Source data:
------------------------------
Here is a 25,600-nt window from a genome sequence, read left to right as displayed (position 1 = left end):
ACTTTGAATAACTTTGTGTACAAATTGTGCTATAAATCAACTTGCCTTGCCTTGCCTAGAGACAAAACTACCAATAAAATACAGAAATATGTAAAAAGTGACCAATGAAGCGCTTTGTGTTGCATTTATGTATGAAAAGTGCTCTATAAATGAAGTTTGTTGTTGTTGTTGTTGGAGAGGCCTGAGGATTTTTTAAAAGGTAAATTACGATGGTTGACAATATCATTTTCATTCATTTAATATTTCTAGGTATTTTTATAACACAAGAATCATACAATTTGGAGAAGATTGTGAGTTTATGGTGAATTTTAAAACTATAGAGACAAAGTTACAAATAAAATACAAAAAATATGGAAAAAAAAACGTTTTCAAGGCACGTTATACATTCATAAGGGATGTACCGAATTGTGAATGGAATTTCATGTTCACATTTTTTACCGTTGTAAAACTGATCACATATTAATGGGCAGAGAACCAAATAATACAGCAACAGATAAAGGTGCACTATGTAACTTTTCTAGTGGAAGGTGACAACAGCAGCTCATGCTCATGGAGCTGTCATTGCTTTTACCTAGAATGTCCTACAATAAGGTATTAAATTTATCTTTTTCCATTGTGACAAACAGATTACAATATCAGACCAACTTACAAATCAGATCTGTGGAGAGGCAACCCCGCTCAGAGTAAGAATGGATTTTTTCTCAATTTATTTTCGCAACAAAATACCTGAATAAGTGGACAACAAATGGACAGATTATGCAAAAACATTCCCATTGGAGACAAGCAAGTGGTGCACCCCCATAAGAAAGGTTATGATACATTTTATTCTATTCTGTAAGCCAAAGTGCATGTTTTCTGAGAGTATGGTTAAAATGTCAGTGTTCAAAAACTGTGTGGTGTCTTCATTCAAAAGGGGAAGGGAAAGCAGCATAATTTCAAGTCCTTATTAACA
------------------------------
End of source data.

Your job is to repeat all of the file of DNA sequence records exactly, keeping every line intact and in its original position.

Here is a 25,600-nt window from a genome sequence, read left to right as displayed (position 1 = left end):
ACTTTGAATAACTTTGTGTACAAATTGTGCTATAAATCAACTTGCCTTGCCTTGCCTAGAGACAAAACTACCAATAAAATACAGAAATATGTAAAAAGTGACCAATGAAGCGCTTTGTGTTGCATTTATGTATGAAAAGTGCTCTATAAATGAAGTTTGTTGTTGTTGTTGTTGGAGAGGCCTGAGGATTTTTTAAAAGGTAAATTACGATGGTTGACAATATCATTTTCATTCATTTAATATTTCTAGGTATTTTTATAACACAAGAATCATACAATTTGGAGAAGATTGTGAGTTTATGGTGAATTTTAAAACTATAGAGACAAAGTTACAAATAAAATACAAAAAATATGGAAAAAAAAACGTTTTCAAGGCACGTTATACATTCATAAGGGATGTACCGAATTGTGAATGGAATTTCATGTTCACATTTTTTACCGTTGTAAAACTGATCACATATTAATGGGCAGAGAACCAAATAATACAGCAACAGATAAAGGTGCACTATGTAACTTTTCTAGTGGAAGGTGACAACAGCAGCTCATGCTCATGGAGCTGTCATTGCTTTTACCTAGAATGTCCTACAATAAGGTATTAAATTTATCTTTTTCCATTGTGACAAACAGATTACAATATCAGACCAACTTACAAATCAGATCTGTGGAGAGGCAACCCCGCTCAGAGTAAGAATGGATTTTTTCTCAATTTATTTTCGCAACAAAATACCTGAATAAGTGGACAACAAATGGACAGATTATGCAAAAACATTCCCATTGGAGACAAGCAAGTGGTGCACCCCCATAAGAAAGGTTATGATACATTTTATTCTATTCTGTAAGCCAAAGTGCATGTTTTCTGAGAGTATGGTTAAAATGTCAGTGTTCAAAAACTGTGTGGTGTCTTCATTCAAAAGGGGAAGGGAAAGCAGCATAATTTCAAGTCCTTATTAACA